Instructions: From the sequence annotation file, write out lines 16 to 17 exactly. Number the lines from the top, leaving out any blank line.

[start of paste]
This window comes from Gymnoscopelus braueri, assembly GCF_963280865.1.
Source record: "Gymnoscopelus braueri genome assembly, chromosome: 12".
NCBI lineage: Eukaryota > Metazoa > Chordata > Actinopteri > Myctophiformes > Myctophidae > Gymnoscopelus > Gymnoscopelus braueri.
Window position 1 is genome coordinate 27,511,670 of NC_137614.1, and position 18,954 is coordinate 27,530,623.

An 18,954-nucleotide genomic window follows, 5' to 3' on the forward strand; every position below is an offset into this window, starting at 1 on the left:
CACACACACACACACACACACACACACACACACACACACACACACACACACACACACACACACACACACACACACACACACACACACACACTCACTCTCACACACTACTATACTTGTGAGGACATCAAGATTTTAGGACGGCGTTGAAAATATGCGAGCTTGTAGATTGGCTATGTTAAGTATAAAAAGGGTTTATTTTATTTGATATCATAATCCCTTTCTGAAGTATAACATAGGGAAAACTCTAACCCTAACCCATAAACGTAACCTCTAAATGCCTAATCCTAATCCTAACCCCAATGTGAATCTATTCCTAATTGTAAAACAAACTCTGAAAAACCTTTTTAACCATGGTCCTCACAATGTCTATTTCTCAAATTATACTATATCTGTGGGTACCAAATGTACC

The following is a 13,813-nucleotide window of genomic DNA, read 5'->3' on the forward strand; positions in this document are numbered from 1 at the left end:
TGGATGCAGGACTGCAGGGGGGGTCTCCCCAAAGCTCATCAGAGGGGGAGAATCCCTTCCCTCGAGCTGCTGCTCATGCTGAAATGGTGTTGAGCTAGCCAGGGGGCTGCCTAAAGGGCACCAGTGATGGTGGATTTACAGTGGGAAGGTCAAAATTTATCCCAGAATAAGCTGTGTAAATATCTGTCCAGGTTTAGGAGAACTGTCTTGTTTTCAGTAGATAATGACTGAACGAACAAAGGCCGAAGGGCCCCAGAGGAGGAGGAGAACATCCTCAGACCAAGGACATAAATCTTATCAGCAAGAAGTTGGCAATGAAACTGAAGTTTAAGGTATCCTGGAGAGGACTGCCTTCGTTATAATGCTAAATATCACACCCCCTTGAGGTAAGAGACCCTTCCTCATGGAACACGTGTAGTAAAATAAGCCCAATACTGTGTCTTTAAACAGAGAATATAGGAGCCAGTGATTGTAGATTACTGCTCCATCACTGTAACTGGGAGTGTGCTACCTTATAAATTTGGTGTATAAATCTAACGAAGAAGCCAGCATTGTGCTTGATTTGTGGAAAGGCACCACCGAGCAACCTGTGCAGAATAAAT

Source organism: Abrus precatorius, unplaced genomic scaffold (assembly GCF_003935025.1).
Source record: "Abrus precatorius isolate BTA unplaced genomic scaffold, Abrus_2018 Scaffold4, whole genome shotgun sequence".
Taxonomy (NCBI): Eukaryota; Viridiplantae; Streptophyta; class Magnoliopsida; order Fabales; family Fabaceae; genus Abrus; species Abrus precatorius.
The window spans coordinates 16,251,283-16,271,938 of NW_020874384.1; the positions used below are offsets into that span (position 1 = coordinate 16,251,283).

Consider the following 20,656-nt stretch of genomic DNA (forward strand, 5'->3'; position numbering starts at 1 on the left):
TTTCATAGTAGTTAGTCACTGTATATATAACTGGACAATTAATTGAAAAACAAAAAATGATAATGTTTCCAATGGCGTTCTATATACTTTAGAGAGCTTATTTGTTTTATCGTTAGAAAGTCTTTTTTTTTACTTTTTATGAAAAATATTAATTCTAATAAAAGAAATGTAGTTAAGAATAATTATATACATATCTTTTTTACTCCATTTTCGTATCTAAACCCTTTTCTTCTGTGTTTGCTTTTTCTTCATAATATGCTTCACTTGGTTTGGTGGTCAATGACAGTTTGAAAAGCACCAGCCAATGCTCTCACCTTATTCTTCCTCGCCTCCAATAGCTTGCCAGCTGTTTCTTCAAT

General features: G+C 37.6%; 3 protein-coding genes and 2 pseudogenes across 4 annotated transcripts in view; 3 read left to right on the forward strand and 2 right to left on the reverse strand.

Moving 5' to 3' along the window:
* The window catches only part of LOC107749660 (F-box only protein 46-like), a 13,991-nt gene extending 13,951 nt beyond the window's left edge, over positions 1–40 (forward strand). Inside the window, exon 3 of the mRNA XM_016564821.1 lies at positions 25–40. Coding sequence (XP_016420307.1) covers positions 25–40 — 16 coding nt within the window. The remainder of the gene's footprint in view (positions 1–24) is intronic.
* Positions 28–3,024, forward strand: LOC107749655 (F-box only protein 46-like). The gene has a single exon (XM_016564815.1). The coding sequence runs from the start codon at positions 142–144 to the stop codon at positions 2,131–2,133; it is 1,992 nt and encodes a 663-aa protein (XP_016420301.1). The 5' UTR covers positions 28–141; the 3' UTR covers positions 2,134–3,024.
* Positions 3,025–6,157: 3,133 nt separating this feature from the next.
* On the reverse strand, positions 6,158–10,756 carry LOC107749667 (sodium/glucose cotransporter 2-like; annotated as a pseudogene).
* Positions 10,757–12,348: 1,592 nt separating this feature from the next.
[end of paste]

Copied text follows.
Moving 5' to 3' along the window:
* The window catches only part of LOC107749660 (F-box only protein 46-like), a 13,991-nt gene extending 13,951 nt beyond the window's left edge, over positions 1–40 (forward strand). Inside the window, exon 3 of the mRNA XM_016564821.1 lies at positions 25–40. Coding sequence (XP_016420307.1) covers positions 25–40 — 16 coding nt within the window. The remainder of the gene's footprint in view (positions 1–24) is intronic.